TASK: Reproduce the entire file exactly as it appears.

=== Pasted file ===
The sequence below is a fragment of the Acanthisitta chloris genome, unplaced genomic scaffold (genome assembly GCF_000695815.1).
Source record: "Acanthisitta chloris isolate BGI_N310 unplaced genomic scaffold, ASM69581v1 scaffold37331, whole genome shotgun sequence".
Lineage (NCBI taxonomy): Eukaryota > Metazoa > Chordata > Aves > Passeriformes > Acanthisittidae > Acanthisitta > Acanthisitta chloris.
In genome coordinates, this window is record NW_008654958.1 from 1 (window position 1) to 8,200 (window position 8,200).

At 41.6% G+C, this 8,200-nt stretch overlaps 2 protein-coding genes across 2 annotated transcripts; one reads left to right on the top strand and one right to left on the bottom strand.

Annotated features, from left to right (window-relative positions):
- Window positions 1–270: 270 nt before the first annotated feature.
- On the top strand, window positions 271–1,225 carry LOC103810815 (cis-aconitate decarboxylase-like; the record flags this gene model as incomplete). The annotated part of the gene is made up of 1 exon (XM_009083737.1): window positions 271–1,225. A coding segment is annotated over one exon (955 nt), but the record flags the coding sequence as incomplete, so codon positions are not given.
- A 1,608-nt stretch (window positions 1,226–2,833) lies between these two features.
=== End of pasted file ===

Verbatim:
The sequence below is a fragment of the Acanthisitta chloris genome, unplaced genomic scaffold (genome assembly GCF_000695815.1).
Source record: "Acanthisitta chloris isolate BGI_N310 unplaced genomic scaffold, ASM69581v1 scaffold37331, whole genome shotgun sequence".
Lineage (NCBI taxonomy): Eukaryota > Metazoa > Chordata > Aves > Passeriformes > Acanthisittidae > Acanthisitta > Acanthisitta chloris.
In genome coordinates, this window is record NW_008654958.1 from 1 (window position 1) to 8,200 (window position 8,200).

At 41.6% G+C, this 8,200-nt stretch overlaps 2 protein-coding genes across 2 annotated transcripts; one reads left to right on the top strand and one right to left on the bottom strand.

Annotated features, from left to right (window-relative positions):
- Window positions 1–270: 270 nt before the first annotated feature.
- On the top strand, window positions 271–1,225 carry LOC103810815 (cis-aconitate decarboxylase-like; the record flags this gene model as incomplete). The annotated part of the gene is made up of 1 exon (XM_009083737.1): window positions 271–1,225. A coding segment is annotated over one exon (955 nt), but the record flags the coding sequence as incomplete, so codon positions are not given.
- A 1,608-nt stretch (window positions 1,226–2,833) lies between these two features.